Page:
So all the natural beauty will either go undiscovered or get ruined. Great talents and educated minds will leave Croatia and find prosperity abroad.

Don’t try to contradict the storyteller, offer a similar shitty story from your country.


If you mention an isolated example of something actually going right in Croatia (a natural talent succeeding in spite of shitty conditions), you’ll probably hear another type of complaint. It goes like this:

‘It’s easy for them, they…’ a) have political connections; b) have a rich uncle in America… c) don’t have to raise 3 children.

The excuses are countless and can be very imaginative. What the storyteller wants is to remain in the victim role.

Don’t try to fix them, just bond with them.


Gossip is a building block of the Croatian small talk. It might shock you to hear personal stories about someone you don’t know. Who sleeps with whom (jerk!), how much someone earns (bitch!), awful things someone’s mother-in-law said or did (cow!).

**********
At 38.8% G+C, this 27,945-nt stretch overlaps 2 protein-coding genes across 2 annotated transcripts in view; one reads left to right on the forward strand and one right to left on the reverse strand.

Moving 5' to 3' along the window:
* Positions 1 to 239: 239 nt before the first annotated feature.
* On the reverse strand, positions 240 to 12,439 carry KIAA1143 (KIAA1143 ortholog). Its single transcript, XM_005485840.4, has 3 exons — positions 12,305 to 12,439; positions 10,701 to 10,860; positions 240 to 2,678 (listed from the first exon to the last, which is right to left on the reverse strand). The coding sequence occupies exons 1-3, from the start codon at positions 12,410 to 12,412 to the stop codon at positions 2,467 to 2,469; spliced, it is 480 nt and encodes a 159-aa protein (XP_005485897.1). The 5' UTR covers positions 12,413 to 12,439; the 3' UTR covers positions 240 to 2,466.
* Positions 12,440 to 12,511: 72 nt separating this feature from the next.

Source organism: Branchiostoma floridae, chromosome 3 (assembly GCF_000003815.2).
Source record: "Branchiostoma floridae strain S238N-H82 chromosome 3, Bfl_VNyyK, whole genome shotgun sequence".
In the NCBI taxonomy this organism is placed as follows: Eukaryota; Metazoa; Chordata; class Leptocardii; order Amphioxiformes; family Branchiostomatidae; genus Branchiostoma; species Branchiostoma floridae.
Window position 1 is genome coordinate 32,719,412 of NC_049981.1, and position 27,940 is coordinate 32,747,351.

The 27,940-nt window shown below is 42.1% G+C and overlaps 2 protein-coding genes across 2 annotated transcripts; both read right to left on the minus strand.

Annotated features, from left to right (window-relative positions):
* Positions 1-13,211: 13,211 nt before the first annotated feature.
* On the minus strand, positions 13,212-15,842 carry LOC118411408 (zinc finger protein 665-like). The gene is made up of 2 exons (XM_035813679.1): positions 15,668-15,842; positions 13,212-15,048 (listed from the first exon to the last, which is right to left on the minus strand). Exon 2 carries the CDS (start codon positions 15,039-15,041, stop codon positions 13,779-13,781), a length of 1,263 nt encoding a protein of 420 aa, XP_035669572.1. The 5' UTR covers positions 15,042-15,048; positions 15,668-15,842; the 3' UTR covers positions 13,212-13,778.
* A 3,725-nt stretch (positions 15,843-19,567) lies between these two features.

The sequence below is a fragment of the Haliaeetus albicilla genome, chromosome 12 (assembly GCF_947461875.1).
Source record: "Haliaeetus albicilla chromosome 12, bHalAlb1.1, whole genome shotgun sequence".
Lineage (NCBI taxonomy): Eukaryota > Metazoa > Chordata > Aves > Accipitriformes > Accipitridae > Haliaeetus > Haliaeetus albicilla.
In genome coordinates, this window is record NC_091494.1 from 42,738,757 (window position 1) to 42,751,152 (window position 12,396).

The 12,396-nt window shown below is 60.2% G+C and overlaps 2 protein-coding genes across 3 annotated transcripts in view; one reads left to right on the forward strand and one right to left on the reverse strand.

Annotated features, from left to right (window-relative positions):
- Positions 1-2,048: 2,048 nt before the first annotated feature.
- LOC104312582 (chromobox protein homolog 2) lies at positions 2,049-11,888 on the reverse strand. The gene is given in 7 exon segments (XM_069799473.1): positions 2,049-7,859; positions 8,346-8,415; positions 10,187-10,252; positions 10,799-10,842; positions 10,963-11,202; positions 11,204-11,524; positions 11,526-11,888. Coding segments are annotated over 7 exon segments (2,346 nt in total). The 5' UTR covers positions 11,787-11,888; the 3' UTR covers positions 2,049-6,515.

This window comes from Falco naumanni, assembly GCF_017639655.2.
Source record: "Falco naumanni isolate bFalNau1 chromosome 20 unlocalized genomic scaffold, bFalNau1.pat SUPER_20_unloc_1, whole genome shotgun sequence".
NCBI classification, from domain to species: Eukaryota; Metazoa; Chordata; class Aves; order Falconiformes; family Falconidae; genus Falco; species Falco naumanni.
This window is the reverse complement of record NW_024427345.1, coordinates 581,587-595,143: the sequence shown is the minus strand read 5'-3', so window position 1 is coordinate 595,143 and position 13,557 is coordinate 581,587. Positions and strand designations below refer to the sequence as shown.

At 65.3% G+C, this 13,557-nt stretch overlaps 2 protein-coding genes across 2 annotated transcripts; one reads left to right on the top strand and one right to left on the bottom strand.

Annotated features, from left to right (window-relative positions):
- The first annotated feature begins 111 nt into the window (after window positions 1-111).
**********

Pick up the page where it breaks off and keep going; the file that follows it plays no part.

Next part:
You assume your storyteller is talking about their worst enemy. When only moments later, you realise it’s their best friend. Will they gossip about me in the same way, you wonder. They probably will. But don’t fret, really.

Croats gossip most about the people they care about. Or people they envy most. In either case, it’s an expression of love and closeness. So don’t tell them it’s not nice to gossip.

4. The plot of the story is what keeps you engaged

But just like in literature, everyday conversations have trends that change over time. It’s like tapping into the most influential hashtags on Facebook or Twitter.

So how will you know for sure what’s trending in Croatian small talk?

Easy. Let your local storyteller speak first. You’ll soon realise which topics are hot. And one thing you can be sure about: it’s not ‘how we survived the homeland war’.

Nowadays, Croats are concerned either about their personal problems, leisure activities (travel, food, sports) or global economic and political events.